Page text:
Frozen Embryos Case in San Francisco Superior Court Could Set Precedent

A battle between ex-spouses over frozen embryos that could set a national precedent is scheduled to start Monday in San Francisco Superior Court.

Stephen Findley is suing his ex-wife Mimi Lee to prevent her from using five embryos the couple created shortly after their 2010 wedding. Now divorced, Findley argues that an agreement between the then-couple and UCSF, which performed the fertility procedure, stipulated that the embryos would be destroyed if the couple were to split up.

Lawyers for Lee, who was diagnosed with cancer after the honeymoon, counter that she should be able to preserve the embryos because they now, at age 46, represent her last opportunity to carry her own child.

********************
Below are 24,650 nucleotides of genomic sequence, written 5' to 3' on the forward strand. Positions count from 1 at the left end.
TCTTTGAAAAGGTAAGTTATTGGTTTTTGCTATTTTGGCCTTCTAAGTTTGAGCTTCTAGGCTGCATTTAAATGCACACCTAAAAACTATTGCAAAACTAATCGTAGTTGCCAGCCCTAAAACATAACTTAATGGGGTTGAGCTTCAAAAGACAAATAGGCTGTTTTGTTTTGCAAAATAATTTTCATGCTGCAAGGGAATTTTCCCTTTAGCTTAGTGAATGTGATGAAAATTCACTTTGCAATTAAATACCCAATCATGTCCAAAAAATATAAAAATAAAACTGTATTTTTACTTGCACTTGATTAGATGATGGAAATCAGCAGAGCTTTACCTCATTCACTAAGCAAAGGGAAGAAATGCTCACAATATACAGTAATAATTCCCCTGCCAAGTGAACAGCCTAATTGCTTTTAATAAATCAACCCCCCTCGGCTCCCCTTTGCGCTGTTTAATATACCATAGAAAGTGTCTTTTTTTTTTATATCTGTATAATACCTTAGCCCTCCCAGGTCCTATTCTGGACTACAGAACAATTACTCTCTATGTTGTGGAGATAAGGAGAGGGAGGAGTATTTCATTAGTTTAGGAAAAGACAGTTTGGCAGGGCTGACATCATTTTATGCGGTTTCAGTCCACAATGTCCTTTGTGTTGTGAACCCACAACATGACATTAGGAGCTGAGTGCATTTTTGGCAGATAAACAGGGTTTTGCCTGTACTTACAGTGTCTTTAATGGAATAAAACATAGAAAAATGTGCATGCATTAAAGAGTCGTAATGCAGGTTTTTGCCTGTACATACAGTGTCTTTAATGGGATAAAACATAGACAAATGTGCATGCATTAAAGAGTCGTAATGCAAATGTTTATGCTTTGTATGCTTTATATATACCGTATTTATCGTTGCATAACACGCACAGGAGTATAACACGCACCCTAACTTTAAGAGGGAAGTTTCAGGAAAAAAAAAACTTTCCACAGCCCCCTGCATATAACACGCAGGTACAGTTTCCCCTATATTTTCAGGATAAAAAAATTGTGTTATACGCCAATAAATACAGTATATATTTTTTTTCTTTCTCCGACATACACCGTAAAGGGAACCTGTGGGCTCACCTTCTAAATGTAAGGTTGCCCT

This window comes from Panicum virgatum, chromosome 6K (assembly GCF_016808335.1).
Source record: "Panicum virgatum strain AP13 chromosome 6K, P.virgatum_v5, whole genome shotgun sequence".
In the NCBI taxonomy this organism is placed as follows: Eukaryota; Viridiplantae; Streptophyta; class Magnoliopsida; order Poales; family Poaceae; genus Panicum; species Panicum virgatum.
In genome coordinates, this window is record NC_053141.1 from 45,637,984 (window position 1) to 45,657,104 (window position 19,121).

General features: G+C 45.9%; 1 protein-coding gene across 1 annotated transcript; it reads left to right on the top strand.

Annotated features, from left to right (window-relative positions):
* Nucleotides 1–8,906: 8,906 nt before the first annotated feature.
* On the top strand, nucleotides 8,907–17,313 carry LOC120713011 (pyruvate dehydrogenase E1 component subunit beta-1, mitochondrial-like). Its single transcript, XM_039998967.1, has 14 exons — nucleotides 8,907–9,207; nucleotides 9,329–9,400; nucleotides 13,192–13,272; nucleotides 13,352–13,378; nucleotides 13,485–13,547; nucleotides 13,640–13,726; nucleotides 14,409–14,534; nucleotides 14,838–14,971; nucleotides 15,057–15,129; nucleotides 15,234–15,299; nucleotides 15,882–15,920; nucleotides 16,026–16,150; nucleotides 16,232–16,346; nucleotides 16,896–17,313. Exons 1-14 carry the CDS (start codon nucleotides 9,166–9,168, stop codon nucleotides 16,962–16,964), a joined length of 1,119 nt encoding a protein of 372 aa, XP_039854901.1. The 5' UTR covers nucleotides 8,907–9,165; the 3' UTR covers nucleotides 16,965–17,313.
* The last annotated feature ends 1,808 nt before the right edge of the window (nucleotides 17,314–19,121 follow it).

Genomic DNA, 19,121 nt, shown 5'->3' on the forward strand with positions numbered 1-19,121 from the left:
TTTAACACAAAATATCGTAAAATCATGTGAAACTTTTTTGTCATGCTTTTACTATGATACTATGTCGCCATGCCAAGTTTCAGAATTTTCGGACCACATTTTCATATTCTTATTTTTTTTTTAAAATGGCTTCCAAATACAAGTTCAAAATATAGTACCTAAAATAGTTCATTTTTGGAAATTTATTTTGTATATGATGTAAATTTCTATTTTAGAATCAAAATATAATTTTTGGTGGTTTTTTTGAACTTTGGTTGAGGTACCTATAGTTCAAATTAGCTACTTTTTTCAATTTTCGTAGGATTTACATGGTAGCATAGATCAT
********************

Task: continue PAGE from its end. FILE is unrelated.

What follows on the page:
Their signed contract could give Findley the upper hand. University of Texas law professor and American Society of Reproductive Medicine ethics committee chair John Robertson told Mercury News that to uphold such agreements to destroy frozen embryos in the event of divorce is "the overwhelming case law."

But this issue has never been addressed by California courts before, so the outcome may not be so predictable.

Lee Wolosky, a partner in Boies, Schiller and Flexner, which represents Lee, told San Francisco Chronicle, "The cases in other states have really come out all over the place. . . but no court has ever held against a woman for whom the embryos in dispute represent her only chance to have biological children."

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